Thursday, March 29, 2018

School Crime and Safety

Crime in the nation's schools and college campuses has declined overall during the past two decades, according to a report released today (March 29). The report also highlights new data on the presence of security staff at elementary and secondary schools as well as updated data on safety and security procedures at school and training for teachers.

The new report, Indicators of School Crime and Safety 2017, is the 20th in a series of annual publications produced jointly by the National Center for Education Statistics, in the U.S. Department of Education's Institute of Education Sciences, and the Bureau of Justice Statistics in the U.S. Department of Justice.

The report presents statistics on crime and safety at schools and on college campuses, drawing upon an array of data collected from students, teachers, principals, and postsecondary institutions. It covers topics such as victimization, school conditions, discipline problems, disciplinary actions, safety and security measures at school, and criminal incidents at postsecondary institutions. This year's report also includes topics related to security staff at public elementary and secondary schools, teacher training on school safety and discipline, and an examination of the school environment from an international perspective.

The report shows that the percentage of public schools reporting the presence of security staff at least once a week was higher during the 2015–16 school year (57%) than during the 2005–06 school year (42%). During school year 2015–16, a higher percentage of secondary schools than of primary schools reported having security staff present at school at least once a week (72 vs. 45 percent).
The new report also shows that the percentage of public school teachers reporting that they had been physically attacked by a student from their school in 2015–16 (6 percent) was higher than in all previous survey years (around 4 percent in each survey year) except in 2011–12, when the percentage was not measurably different from that in 2015–16.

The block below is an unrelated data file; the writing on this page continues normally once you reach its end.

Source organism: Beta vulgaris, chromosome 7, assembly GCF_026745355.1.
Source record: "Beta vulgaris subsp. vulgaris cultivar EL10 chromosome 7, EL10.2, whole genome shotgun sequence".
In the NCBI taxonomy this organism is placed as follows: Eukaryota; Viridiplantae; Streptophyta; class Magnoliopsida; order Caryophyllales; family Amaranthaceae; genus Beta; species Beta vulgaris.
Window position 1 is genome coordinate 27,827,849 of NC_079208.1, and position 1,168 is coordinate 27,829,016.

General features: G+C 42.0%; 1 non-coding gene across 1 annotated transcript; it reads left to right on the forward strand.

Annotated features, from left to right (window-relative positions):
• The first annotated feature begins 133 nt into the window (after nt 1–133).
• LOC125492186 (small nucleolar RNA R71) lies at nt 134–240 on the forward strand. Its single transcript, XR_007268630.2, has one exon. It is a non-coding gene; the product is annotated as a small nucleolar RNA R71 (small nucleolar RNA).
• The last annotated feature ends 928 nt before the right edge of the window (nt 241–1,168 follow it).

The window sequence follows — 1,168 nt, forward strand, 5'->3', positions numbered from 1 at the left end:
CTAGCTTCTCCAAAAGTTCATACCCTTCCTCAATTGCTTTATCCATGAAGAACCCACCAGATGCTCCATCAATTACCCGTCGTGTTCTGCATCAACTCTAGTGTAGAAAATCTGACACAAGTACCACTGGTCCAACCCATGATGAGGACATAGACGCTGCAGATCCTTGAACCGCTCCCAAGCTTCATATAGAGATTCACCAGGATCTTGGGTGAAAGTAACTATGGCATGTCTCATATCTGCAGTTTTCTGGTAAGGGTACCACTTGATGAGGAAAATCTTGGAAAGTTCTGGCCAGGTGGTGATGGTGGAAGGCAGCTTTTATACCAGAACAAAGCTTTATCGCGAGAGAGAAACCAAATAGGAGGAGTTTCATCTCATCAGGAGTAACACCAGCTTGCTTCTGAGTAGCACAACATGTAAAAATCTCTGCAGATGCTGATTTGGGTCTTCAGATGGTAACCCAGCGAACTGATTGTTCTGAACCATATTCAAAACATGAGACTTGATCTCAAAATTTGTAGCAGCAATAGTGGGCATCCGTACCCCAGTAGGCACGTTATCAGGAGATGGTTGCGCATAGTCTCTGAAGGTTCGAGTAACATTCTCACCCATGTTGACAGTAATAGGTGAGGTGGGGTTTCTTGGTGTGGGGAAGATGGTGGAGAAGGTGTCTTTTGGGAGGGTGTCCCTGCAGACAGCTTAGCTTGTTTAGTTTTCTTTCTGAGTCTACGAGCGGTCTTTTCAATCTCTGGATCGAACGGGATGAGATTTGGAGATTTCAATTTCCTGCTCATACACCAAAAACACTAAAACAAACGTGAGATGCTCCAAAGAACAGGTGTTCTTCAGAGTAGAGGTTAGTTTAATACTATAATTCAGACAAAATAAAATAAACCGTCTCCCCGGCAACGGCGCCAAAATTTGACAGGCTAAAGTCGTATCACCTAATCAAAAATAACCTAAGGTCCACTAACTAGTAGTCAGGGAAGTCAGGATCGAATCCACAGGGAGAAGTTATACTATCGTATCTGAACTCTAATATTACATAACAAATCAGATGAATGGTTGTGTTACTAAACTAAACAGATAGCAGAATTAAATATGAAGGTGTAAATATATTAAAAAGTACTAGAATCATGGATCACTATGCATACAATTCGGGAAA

Other key findings include:

Crime and Discipline Incidents
  • In 2016, students ages 12–18 experienced 749,400 victimizations (theft and nonfatal violent victimization) at school and 601,300 victimizations away from school;
  • Seventy-nine percent of public schools recorded that one or more incidents of violence, theft, or other crimes had taken place during the 2015–16 school year. During the same year, 47 percent of schools reported one or more crime incidents to the police. The percentages of public schools recording incidents of crime and reporting incidents to the police were lower in 2015–16 than in every prior survey year.
  • During the 2015–16 school year, 37 percent of public schools (31,100 schools) took at least one serious disciplinary action—including out-of-school suspensions lasting 5 days or more, removals with no services for the remainder of the school year, and transfers to specialized schools—for specific offenses.
Crime Prevention and Training
  • During the 2015–16 school year, about 76 percent of public schools reported providing training for classroom teachers or aides on recognizing physical, social, and verbal bullying behaviors, 48 percent reported providing training on recognizing early warning signs of student violent behavior, and 30 percent reported providing training on recognizing signs of students using/abusing drugs and/or alcohol.
  • The percentage of public schools reporting the use of security cameras increased from 19 percent in 1999–2000 to 81 percent in 2015–16. Similarly, the percentage of public schools reporting that they controlled access to school buildings increased from 75 percent to 94 percent during this period.
  • The percentage of public schools that had a plan in place for procedures to be performed in the event of a shooting increased over time, from 79 percent in 2003–04 to 92 percent in 2015–16.
Postsecondary Institutions
  • The number of on-campus crimes reported in 2015 was lower than the number reported in 2001 for every category except forcible sex offenses and murder. The number of reported forcible sex crimes on campus increased from 2,200 in 2001 to 8,000 in 2015 (a 262 percent increase; and
  • Race, religion, and sexual orientation were the categories of motivating bias most frequently associated with the 860 hate crimes reported on college campuses in 2015.

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